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Henry Clay Frick (December 19, 1849 – December 2, 1919) was an American industrialist, financier, and art patron. He founded the H. C. Frick & Company coke manufacturing company, was chairman of the Carnegie Steel Company, and played a major role in the formation of the giant U.S. Steel manufacturing concern.
Henry Clay Frick, (born December 19, 1849, West Overton, Pennsylvania, U.S.—died December 2, 1919, New York City), U.S. industrialist, art collector, and philanthropist who helped build the world’s largest coke and steel operations. Frick began building and operating coke ovens in 1870, and the following year he organized Frick and Company.
Henry Clay Frick The second child of an immigrant farmer who married the daughter of a flour merchant and whisky distiller, Frick worked as a salesman in one of Pittsburgh's most prominent stores and became the well-paid chief bookkeeper of the family distillery; he retained an expertise in accounting for the rest of his life.
Henry Clay Frick is probably most infamous for his role in the Homestead Strike. In July of 1892 workers at the Homestead Works of the Carnegie Steel Company, went on strike because they wanted to organize, something that Frick adamantly opposed. Until they refused to come back to work, Frick locked the workers out of the mill.
Henry Clay Frick died on December 2, 1919, at the age of seventy. That evening, Emma Goldman and Alexander Berkman were attending a farewell banquet in Chicago, their last whirlwind tour before...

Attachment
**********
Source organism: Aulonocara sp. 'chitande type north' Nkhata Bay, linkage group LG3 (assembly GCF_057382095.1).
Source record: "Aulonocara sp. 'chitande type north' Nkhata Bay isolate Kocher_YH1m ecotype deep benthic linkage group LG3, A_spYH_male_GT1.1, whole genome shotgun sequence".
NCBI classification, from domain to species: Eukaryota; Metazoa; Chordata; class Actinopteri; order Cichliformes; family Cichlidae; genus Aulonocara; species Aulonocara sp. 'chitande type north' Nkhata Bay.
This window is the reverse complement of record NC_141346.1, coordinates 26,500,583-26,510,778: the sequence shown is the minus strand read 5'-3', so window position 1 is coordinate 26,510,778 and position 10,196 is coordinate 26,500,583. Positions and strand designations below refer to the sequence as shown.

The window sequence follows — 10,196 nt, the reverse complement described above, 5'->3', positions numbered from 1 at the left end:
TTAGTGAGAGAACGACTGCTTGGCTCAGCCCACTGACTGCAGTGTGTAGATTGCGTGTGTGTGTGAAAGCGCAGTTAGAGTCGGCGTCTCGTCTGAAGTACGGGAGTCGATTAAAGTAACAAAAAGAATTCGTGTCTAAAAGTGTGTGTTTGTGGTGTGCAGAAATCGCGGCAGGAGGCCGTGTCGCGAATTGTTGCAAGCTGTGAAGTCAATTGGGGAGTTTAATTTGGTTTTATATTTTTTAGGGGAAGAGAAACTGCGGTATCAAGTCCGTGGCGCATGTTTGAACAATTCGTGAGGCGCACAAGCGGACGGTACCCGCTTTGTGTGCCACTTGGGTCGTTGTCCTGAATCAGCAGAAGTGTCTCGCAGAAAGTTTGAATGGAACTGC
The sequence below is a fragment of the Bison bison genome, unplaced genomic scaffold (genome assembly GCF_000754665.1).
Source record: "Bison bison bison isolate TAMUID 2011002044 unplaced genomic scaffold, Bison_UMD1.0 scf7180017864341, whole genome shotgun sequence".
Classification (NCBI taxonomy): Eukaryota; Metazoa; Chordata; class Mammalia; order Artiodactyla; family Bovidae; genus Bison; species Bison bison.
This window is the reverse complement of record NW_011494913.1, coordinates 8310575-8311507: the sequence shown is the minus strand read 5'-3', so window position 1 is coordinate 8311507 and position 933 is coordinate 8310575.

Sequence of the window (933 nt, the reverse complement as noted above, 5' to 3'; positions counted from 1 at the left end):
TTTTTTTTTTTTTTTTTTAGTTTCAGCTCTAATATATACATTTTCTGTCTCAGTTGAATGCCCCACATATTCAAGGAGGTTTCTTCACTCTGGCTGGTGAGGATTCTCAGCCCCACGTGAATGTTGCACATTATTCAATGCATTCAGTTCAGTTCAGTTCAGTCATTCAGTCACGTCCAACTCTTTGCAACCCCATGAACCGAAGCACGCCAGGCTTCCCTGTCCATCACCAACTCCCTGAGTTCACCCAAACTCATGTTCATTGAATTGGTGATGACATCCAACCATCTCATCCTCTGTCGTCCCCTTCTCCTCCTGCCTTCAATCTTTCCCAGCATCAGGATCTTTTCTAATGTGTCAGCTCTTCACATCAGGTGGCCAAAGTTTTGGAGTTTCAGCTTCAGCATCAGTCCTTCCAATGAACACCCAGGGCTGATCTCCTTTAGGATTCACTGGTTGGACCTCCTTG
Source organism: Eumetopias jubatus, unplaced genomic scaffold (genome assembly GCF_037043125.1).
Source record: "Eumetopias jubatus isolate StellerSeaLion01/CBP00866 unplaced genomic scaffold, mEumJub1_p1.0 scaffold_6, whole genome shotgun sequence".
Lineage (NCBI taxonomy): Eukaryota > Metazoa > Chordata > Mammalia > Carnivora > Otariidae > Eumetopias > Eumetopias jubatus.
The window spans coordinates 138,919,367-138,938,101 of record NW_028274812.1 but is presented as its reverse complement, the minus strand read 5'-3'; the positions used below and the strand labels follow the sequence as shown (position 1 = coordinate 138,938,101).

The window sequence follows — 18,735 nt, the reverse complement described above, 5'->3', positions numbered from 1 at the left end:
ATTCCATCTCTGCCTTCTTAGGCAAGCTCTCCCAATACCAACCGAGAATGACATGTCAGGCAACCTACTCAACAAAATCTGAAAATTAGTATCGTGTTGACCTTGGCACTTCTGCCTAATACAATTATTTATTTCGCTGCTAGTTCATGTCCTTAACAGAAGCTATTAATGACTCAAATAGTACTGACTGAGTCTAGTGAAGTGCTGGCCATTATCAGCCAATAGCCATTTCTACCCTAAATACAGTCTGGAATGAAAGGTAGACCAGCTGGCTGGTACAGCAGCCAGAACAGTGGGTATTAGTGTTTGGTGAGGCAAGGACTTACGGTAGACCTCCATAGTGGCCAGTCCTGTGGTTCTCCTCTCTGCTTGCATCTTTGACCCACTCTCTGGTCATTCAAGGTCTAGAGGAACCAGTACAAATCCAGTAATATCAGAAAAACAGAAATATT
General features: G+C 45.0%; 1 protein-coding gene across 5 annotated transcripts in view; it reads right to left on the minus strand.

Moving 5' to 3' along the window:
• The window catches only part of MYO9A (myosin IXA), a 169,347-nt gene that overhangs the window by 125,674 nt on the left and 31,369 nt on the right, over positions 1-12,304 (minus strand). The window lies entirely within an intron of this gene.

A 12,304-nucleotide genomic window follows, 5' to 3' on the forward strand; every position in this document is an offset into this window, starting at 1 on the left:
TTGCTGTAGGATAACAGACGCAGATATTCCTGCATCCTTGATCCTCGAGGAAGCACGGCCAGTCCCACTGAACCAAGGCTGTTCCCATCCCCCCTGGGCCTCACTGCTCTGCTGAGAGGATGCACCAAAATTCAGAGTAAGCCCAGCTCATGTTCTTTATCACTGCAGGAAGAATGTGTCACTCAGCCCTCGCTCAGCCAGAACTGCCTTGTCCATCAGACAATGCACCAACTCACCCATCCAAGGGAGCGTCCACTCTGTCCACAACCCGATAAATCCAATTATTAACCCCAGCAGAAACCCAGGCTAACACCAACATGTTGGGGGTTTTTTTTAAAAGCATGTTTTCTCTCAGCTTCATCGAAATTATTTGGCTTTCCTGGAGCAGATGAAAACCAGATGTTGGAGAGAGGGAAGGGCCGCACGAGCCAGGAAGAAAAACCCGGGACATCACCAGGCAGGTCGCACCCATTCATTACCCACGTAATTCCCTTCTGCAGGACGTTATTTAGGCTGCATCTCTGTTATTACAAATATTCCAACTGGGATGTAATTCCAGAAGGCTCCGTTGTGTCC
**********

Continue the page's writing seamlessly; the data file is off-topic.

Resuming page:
Henry Clay Frick's stormy partnership with Andrew Carnegie proved to be his worst mistake, scarring his reputation and costing him control of his own company. Skip To Content Join the Conversation
The collection originated with Henry Clay Frick (1849–1919), who bequeathed his home, paintings, sculptures, and decorative arts to the public for their enjoyment. The institution’s holdings—which encompass masterworks from the Renaissance through the nineteenth century—have grown over the decades, more than doubling in size since the ...
The home of the Henry Clay Frick family from 1882–1905, this meticulously restored 22-room mansion represents the lifestyle of a prominent, wealthy family living in Pittsburgh during the Gilded Age, a period of immense change that shaped the creation of the modern United States. Plan your visit Explore The Frick Art Museum
Henry Clay Frick was an American business owner, investor, art connoisseur, and anti-unionist. He established the H. C. Frick & Company coke manufacturing company, served as chairman of the Carnegie Steel Company, and was instrumental in the creation of the colossal U.S. Steel manufacturing concern. He also built the Pennsylvania Railroad and ...
Henry Clay Frick II (October 18, 1919 – February 9, 2007) was an American physician and professor of medicine at the Columbia University College of Physicians and Surgeons.  Biography [ edit]